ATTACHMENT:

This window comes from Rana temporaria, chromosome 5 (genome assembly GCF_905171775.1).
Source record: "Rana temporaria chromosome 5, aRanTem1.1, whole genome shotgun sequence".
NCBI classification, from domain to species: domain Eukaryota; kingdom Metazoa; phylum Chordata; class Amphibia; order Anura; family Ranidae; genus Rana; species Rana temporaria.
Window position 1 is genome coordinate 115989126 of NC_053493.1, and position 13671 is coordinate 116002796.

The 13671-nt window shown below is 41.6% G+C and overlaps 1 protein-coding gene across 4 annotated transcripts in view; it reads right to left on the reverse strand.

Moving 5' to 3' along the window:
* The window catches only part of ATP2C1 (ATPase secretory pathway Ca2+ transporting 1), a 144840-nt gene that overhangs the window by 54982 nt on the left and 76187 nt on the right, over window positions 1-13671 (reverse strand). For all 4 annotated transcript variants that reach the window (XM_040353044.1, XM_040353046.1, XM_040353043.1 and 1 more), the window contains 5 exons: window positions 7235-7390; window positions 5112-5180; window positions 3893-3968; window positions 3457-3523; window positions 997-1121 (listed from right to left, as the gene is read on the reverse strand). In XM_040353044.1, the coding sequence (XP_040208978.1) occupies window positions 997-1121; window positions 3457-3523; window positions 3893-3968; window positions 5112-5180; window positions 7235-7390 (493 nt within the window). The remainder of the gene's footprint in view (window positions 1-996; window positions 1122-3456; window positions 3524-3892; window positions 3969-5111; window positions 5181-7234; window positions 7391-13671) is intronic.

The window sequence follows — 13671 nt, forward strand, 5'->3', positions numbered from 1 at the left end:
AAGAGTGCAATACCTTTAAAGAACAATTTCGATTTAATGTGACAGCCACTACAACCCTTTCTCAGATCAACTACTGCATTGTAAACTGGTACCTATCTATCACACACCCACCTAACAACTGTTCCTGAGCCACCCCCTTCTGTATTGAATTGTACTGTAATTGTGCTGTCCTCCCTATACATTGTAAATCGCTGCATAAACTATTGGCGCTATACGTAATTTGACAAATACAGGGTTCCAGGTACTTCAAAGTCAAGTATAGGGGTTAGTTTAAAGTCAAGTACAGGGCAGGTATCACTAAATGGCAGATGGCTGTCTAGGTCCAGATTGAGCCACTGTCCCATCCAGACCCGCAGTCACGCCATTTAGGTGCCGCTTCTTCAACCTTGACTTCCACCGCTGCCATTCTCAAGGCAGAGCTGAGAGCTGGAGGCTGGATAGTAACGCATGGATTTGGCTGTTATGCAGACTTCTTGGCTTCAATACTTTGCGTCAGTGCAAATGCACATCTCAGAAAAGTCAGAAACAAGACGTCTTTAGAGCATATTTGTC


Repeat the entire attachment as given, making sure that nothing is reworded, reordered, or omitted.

This window comes from Rana temporaria, chromosome 5 (genome assembly GCF_905171775.1).
Source record: "Rana temporaria chromosome 5, aRanTem1.1, whole genome shotgun sequence".
NCBI classification, from domain to species: domain Eukaryota; kingdom Metazoa; phylum Chordata; class Amphibia; order Anura; family Ranidae; genus Rana; species Rana temporaria.
Window position 1 is genome coordinate 115989126 of NC_053493.1, and position 13671 is coordinate 116002796.

The 13671-nt window shown below is 41.6% G+C and overlaps 1 protein-coding gene across 4 annotated transcripts in view; it reads right to left on the reverse strand.

Moving 5' to 3' along the window:
* The window catches only part of ATP2C1 (ATPase secretory pathway Ca2+ transporting 1), a 144840-nt gene that overhangs the window by 54982 nt on the left and 76187 nt on the right, over window positions 1-13671 (reverse strand). For all 4 annotated transcript variants that reach the window (XM_040353044.1, XM_040353046.1, XM_040353043.1 and 1 more), the window contains 5 exons: window positions 7235-7390; window positions 5112-5180; window positions 3893-3968; window positions 3457-3523; window positions 997-1121 (listed from right to left, as the gene is read on the reverse strand). In XM_040353044.1, the coding sequence (XP_040208978.1) occupies window positions 997-1121; window positions 3457-3523; window positions 3893-3968; window positions 5112-5180; window positions 7235-7390 (493 nt within the window). The remainder of the gene's footprint in view (window positions 1-996; window positions 1122-3456; window positions 3524-3892; window positions 3969-5111; window positions 5181-7234; window positions 7391-13671) is intronic.

The window sequence follows — 13671 nt, forward strand, 5'->3', positions numbered from 1 at the left end:
AAGAGTGCAATACCTTTAAAGAACAATTTCGATTTAATGTGACAGCCACTACAACCCTTTCTCAGATCAACTACTGCATTGTAAACTGGTACCTATCTATCACACACCCACCTAACAACTGTTCCTGAGCCACCCCCTTCTGTATTGAATTGTACTGTAATTGTGCTGTCCTCCCTATACATTGTAAATCGCTGCATAAACTATTGGCGCTATACGTAATTTGACAAATACAGGGTTCCAGGTACTTCAAAGTCAAGTATAGGGGTTAGTTTAAAGTCAAGTACAGGGCAGGTATCACTAAATGGCAGATGGCTGTCTAGGTCCAGATTGAGCCACTGTCCCATCCAGACCCGCAGTCACGCCATTTAGGTGCCGCTTCTTCAACCTTGACTTCCACCGCTGCCATTCTCAAGGCAGAGCTGAGAGCTGGAGGCTGGATAGTAACGCATGGATTTGGCTGTTATGCAGACTTCTTGGCTTCAATACTTTGCGTCAGTGCAAATGCACATCTCAGAAAAGTCAGAAACAAGACGTCTTTAGAGCATATTTGTC